postheadericon No cardio (for a month, anyway)

No cardio – that’s right. I am going to experiment, just for a month, with a no cardio regimen. What is causing me to make this decision that many fitness enthusiasts would say is not productive and possibly even unhealthy? Plain and simple – a slump. I have been in a bit of a workout slump for a little while, in part because of a time/schedule situation which required me to cut back on workouts overall for a few weeks. But it isn’t just that. I have often taken breaks from lifting, usually for a week or so. Most of the time, I returned to the gym with a new energy for lifting and was often happy to see that my strength had increased from the additional rest. But I almost never take a significant break from cardio. And I am starting to wonder if the break I feel I need is not from strength training, but from cardio, both steady-state training and high intensity. Not that I don’t love a good run or a butt-kicking HIIT workout, but perhaps a rest from just cardio while maintaining strength training will help me to accomplish my short term goals – to lose a few pounds, get better defined, and have more energy.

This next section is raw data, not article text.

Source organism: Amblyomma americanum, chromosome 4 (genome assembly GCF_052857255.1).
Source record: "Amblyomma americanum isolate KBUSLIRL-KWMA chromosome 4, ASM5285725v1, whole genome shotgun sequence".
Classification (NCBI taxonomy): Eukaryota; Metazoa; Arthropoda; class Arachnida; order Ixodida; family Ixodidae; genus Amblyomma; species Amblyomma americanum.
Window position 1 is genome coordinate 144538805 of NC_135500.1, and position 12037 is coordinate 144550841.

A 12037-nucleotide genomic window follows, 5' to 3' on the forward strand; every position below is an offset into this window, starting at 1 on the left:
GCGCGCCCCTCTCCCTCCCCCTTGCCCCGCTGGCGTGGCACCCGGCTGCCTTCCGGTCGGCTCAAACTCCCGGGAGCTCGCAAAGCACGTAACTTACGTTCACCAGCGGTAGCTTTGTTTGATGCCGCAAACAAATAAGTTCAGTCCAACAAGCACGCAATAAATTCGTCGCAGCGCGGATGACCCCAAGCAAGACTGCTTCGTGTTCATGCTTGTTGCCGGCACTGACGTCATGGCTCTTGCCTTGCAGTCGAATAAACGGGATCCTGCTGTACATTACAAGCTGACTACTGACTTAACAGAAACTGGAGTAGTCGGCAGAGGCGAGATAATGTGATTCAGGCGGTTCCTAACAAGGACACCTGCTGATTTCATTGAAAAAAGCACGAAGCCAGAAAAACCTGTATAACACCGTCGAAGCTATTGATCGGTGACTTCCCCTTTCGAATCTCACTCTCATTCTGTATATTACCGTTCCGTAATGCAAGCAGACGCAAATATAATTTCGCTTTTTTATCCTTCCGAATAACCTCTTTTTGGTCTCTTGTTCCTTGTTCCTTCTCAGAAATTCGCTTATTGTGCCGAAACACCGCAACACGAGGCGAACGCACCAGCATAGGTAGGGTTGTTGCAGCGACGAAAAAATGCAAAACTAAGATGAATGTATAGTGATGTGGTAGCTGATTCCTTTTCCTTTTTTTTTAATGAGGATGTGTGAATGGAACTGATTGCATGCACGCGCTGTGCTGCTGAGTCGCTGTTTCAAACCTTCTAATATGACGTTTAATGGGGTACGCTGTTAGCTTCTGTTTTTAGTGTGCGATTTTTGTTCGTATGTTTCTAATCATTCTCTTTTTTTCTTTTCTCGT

So why are so many people saying no to cardio? A couple of reasons. First, muscle has a higher caloric requirement than fat just to maintain itself. The more muscle on the body, the more calories consumed, even while resting. This means that highly muscled individuals often maintain their weight better than people who don’t have as much muscle. So more muscle = better weight maintenance. How do we get more muscle? – strength training. Second, many people believe that cardio, especially long duration exercise, causes inflammation in the body, increases the production of stress hormones, and destroys the muscle acquired after many hard hours in the gym. Why work so hard to get something only to destroy it? Especially if it might lead to other problems, such as inflammation and fatigue.

I do believe a variety of cardio routines, including HIIT and even steady state on occasion, have their place in a healthy lifestyle. And cardio training DOES help heart health, after all. So eventually, I am sure I will introduce it into my life again. But until July 4, which will be an easy date to remember, I am going to strength train three times per week and not do any intentional cardio workouts. If I have an opportunity to go for a walk or a hike, I will, but I am not planning any specific exercise, especially high intensity activities. So that I only have one variable to deal with, I am not going to change my sleep patterns or my diet significantly, other than to maintain my current effort to eat pretty clean. Wish me luck – I’ll let you all know in a month how it turned out.

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